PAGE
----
Skip to comments.The Conversation: Vets' not-so welcome home
Posted on 11/09/2011 4:21:22 PM PST by blueplum
Aboard the USS Nimitz, Alex Martinez helped assemble bombs dropped on Iraq and Afghanistan. Now in civilian life, he's looking for any job he can get.
After nearly 5 1/2 years in the Navy, he was discharged and moved last year from San Diego to Sacramento for a fresh start. So far it has been sour.
Hoping for better luck, Martinez, 26, came to the annual "Honor a Hero, Hire a Vet" job fair. At the Sacramento Kings table, he asked about working as a janitor. [snip]
A week later, I sat in on a special class for veterans at Sierra College in Rocklin, part of a nationally recognized program to help them succeed in school a popular option when the jobs picture is so bleak. But there's only room for 25 to 30 vets in the "Boots to Books" program, and it's only offered during fall semester. So I couldn't help thinking that, in the larger picture, it's barely a blip.
About 30,000 men and women leave the military and return to California each year. That surge will grow in the next few years as the wars in Afghanistan and Iraq wind down... [snip]
The unemployment rates for veterans age 20 to 24 (24.9 percent) and 25 to 34 (20.1 percent) are substantially higher than their non-veteran peers, according to state figures.
Read more: http://www.sacbee.com/2011/11/05/4031639/vets-not-so-welcome-home.html#ixzz1dFSdXKEf
(Excerpt) Read more at sacbee.com ...
The article also describes a program developed by Catherine Morris and Michelle Johnson at Sierra College in Rocklin, California, called "Boots to Books". The program provides constructive comradarie in classroom settings that put an emphasis on military values. There is also a strong focus on opportunities for the vets (and their families) to bond in off-campus activity settings, paid for by fundraising.
Boots to Books sounds like a great program that could be adapted anywhere across the country - and not just in college settings.
Described in the Bee article, Alex Martinez, a skilled technician, was willing to accept a janitor's job to put food on the table. If that doesn't make your eyes water, I don't know what does. So many vets just don't know how to translate their military skills into marketable civilian skills, and have no visible vet network for support to help them find the jobs they deserve - and each other. Many had no college prep before going into the military and the fail-safes provided by the GI bill won't help if they aren't enrolled in a training program somewhere.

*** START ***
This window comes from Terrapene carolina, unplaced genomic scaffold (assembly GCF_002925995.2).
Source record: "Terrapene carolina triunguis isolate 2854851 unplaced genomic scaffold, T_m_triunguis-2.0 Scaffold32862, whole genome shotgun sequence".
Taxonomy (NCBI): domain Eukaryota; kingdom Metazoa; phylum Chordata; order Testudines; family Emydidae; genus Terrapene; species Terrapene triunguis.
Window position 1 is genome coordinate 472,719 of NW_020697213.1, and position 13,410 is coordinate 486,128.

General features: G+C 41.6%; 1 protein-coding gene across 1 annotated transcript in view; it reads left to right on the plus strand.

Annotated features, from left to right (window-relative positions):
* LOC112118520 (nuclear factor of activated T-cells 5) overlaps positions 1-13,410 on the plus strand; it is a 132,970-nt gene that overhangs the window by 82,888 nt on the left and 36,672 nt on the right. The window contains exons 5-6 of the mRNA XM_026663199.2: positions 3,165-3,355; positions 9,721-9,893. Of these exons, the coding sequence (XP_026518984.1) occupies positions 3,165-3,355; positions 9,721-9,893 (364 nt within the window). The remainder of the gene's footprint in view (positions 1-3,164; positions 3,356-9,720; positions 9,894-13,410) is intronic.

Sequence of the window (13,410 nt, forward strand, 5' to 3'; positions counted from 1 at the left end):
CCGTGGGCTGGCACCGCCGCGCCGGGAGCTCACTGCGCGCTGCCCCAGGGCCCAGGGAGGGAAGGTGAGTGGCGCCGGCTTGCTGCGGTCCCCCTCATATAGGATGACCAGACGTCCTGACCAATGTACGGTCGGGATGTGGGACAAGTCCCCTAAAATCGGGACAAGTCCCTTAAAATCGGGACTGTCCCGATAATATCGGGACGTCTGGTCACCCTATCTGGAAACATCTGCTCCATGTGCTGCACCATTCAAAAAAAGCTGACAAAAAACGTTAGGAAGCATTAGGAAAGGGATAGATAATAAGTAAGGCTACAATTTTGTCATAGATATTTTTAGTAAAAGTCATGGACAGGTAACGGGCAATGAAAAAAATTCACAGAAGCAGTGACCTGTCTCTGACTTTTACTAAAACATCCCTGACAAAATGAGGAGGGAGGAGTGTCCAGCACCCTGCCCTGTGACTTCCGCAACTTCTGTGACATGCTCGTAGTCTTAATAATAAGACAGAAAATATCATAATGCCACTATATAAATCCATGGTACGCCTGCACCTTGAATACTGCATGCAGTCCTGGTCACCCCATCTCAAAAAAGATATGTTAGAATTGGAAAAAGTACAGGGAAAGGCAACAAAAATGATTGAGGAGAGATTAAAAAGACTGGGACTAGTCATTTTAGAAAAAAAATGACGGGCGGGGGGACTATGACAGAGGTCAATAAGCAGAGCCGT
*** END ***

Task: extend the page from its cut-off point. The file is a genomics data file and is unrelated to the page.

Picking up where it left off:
With federal and state funding for vets constantly changing at the whims of politicians, maybe we can start our own programs - as a town, as a community, as a workplace. The program at Sierra College is run by two people. Just two. Imagine what could be accomplished if 'just two' people got together in each town and started a program to help reintegrate our returning vets and help them network with each other. Not just within colleges, but tradespeople, too, who can help vets translate their skills.
Let's see what we can do to welcome our warriors home with jobs. Hundreds of thousands of soldiers and their families are counting on us to step up to the task.
When our military comes home, we need to keep them in the military until they can find jobs. Their families are counting on us, especially since they put their lives on the line in another country. But Obama is going to lay them off as soon as they get home. This should be obvious to everyone since he is asking the country to hire them. I say no...keep them employed in the military until they find a job outside of the military. That’s the least we can do for them.
I’m a Viet vet, there are no jobs in Ct for people with my background.
AIReC, my first job after returning from VietNam was as a porter in a men’s clothing store. And I had a college degree. It took me 6 years to find a job in the field I majored in in college.
You just have to go where the work is. North Dakota has work going begging. For every job filled, there are 1 and 1/2 jobs that come open.
I’m looking at ND more and more.
“...lack of community college-based programs and space for vets, and the gutting of state programs to assist returning warriors.”
And yet, California still has enough money to provide free healthcare, education, food stamps and tax refunds to illegal aliens.
I can only imagine how frustrating it must be for returning veterans to assimilate back into civilian life when we spend billions and billions of dollars to accomodate illegal aliens while cutting budgets and programs for veterans.
California, and the U.S.A. in general, has it’s priorities all screwed up.